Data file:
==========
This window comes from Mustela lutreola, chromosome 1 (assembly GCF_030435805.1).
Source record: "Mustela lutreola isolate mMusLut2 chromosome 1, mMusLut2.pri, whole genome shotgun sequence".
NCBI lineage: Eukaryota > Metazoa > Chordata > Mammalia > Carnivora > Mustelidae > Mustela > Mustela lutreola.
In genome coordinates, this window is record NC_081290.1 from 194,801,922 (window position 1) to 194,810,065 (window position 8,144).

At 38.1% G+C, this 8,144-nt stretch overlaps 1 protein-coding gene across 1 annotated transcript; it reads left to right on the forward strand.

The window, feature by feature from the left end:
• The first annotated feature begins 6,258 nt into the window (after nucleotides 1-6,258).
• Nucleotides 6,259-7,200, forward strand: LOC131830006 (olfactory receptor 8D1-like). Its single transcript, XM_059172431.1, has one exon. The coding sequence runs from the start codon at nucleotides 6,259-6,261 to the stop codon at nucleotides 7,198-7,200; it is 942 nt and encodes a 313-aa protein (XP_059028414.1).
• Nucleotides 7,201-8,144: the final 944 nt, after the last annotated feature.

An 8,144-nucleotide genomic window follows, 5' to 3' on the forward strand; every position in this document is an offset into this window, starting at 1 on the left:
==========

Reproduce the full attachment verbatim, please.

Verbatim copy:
This window comes from Mustela lutreola, chromosome 1 (assembly GCF_030435805.1).
Source record: "Mustela lutreola isolate mMusLut2 chromosome 1, mMusLut2.pri, whole genome shotgun sequence".
NCBI lineage: Eukaryota > Metazoa > Chordata > Mammalia > Carnivora > Mustelidae > Mustela > Mustela lutreola.
In genome coordinates, this window is record NC_081290.1 from 194,801,922 (window position 1) to 194,810,065 (window position 8,144).

At 38.1% G+C, this 8,144-nt stretch overlaps 1 protein-coding gene across 1 annotated transcript; it reads left to right on the forward strand.

The window, feature by feature from the left end:
• The first annotated feature begins 6,258 nt into the window (after nucleotides 1-6,258).
• Nucleotides 6,259-7,200, forward strand: LOC131830006 (olfactory receptor 8D1-like). Its single transcript, XM_059172431.1, has one exon. The coding sequence runs from the start codon at nucleotides 6,259-6,261 to the stop codon at nucleotides 7,198-7,200; it is 942 nt and encodes a 313-aa protein (XP_059028414.1).
• Nucleotides 7,201-8,144: the final 944 nt, after the last annotated feature.

An 8,144-nucleotide genomic window follows, 5' to 3' on the forward strand; every position in this document is an offset into this window, starting at 1 on the left: